5. Restore funding to Cops in Schools Grant. (This program helped many school systems dramatically and positively impact school safety.)
  6. Provide increased mental health support mechanisms to enhance mental health capabilities for early intervention. It will help address the direct connection between targeted acts of violence and the lack of early intervention, as well as more common incidents of violence in schools.

Michael Dorn has worked on dozens of school safety initiatives for the federal government and his work has taken him to Canada, Mexico, Central America, Europe, Asia, and the Middle East. He is executive director of Safe Havens International, Inc. and writes the security column for this magazine.



Global Economic Crisis

Excerpted from a paper entitled “Getting a Grasp on the Global Economic Crisis — Summary of Potential Issues,” which was requested of ASBO by the President-Elect Obama Transition Team.

Every day, more and more questions arise about how the global economic crisis will affect local economies and our individual school systems’ fiscal stability. Undoubtedly, school systems have thought about some of the most obvious issues, but have they considered the bigger picture: the affects our school systems nationwide could still be feeling years after the current crisis is “under control?”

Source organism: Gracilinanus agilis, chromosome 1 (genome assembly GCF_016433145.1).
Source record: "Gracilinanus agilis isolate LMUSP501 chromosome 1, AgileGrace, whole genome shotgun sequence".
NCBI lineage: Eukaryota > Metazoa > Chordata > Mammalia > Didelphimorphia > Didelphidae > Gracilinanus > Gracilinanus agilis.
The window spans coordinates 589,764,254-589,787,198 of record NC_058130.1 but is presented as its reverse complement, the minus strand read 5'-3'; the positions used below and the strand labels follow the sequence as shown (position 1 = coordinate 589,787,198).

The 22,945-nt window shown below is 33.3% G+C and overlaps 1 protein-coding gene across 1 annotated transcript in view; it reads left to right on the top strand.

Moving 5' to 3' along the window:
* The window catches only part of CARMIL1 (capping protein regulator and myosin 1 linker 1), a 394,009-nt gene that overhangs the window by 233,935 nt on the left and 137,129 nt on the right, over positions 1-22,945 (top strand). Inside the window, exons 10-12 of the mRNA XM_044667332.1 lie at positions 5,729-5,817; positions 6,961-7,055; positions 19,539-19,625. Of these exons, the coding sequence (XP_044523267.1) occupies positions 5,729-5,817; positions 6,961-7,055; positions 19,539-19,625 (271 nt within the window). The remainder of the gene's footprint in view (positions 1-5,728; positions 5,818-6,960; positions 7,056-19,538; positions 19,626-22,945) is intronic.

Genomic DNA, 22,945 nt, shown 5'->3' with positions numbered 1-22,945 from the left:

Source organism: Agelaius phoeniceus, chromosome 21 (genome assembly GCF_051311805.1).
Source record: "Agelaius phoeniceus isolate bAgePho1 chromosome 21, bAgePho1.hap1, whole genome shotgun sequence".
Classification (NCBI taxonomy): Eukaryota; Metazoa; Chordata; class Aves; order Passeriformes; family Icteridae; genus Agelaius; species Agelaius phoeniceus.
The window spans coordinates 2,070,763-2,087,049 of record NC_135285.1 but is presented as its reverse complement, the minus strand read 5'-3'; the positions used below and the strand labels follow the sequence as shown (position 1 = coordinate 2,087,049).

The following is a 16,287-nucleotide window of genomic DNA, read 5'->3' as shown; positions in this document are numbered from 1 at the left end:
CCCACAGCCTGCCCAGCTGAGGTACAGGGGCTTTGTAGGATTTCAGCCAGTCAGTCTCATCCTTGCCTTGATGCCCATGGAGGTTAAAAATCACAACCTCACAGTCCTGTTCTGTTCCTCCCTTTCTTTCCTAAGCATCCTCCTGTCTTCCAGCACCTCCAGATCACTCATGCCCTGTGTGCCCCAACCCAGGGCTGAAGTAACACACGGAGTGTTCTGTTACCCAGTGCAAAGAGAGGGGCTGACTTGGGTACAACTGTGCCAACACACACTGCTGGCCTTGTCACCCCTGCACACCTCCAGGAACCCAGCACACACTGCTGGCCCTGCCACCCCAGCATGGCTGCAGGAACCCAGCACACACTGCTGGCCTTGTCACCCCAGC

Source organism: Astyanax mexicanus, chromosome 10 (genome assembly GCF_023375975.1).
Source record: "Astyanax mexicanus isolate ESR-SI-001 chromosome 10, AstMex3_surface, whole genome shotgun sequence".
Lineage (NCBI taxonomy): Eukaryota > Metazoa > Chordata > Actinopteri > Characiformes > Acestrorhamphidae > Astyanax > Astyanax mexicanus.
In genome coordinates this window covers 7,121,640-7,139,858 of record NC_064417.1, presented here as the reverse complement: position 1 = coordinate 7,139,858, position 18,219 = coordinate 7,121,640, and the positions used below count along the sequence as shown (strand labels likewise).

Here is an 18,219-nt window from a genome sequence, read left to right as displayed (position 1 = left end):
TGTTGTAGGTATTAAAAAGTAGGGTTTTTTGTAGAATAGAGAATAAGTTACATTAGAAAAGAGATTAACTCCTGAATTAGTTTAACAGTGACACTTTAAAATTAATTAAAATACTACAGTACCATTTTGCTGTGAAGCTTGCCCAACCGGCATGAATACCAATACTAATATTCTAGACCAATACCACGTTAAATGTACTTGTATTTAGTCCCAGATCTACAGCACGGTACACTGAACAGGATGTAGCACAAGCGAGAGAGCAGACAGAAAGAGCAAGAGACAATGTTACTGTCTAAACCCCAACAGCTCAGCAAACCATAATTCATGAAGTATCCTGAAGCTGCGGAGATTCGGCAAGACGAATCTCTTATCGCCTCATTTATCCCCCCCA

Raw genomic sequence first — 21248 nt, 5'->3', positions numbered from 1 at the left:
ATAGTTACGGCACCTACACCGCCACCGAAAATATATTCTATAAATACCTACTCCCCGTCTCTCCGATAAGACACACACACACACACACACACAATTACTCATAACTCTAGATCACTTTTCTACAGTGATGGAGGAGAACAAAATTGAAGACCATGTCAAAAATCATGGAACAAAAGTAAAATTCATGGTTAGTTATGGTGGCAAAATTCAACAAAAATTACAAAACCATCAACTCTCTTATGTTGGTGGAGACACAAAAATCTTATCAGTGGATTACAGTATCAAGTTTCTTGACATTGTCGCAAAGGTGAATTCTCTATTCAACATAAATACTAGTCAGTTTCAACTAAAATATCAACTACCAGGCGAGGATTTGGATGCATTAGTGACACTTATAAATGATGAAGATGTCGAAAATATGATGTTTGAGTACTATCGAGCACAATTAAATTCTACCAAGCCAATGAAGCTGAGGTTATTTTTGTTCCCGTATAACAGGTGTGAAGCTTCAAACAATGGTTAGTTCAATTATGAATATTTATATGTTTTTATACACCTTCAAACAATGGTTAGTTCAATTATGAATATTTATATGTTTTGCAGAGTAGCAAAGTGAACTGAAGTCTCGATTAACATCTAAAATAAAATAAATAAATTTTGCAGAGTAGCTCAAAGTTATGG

While ASBO may not yet have all of the answers, we do have some of the questions and are beginning to work with leading international economists as well as some of our nation’s top business leaders to gather critical information that will help our members prepare for and deal with what lies ahead.

We have compiled a short list of potential immediate and long-range impacts on our school systems, communities, and the various business factions. We have encouraged school systems to use these items as a basis for discussions with their cities? counties? provincial, and jurisdictional leaders as they begin to analyze potential budget implications. These are discussions that cannot be held in isolation. They are complex issues that will require complex collaborations if we are to deal successfully with these turbulent times.

Potential immediate and long-range issues for discussion include:
  • reduction of property tax collection issues relative to mortgage foreclosures;
  • erosion of property tax base based on assessed valuations;
  • re-evaluation of residential and business tax assessments;
  • potential mill levy increases to accommodate long-term debt payments;
  • impact on any jurisdictional spending caps;
  • effect on credit ratings (Moody’s, S&P, Fitches, etc.);
  • capital construction;
  • Government Obligation (GO) bonds;
  • cash flow/lines of credit;
  • short- and long-term borrowing;
  • tax anticipation notes;
  • investments-erosion principal;
  • unanticipated student decline due to various economic factors;
  • increased participation in the federal free and reduced-price meal programs;
  • unanticipated expenses due to various economic issues (increases in shipping and costs of goods and services); and
  • ability or inability to enter into lease purchase agreements.

While this list is nowhere near inclusive to all issues, we hope it spurs some strategic thinking as school leaders move forward to proactively deal with these economic issues.

John D. Musso, RSBA, is the executive director of the Association of School Business Officials International (ASBO).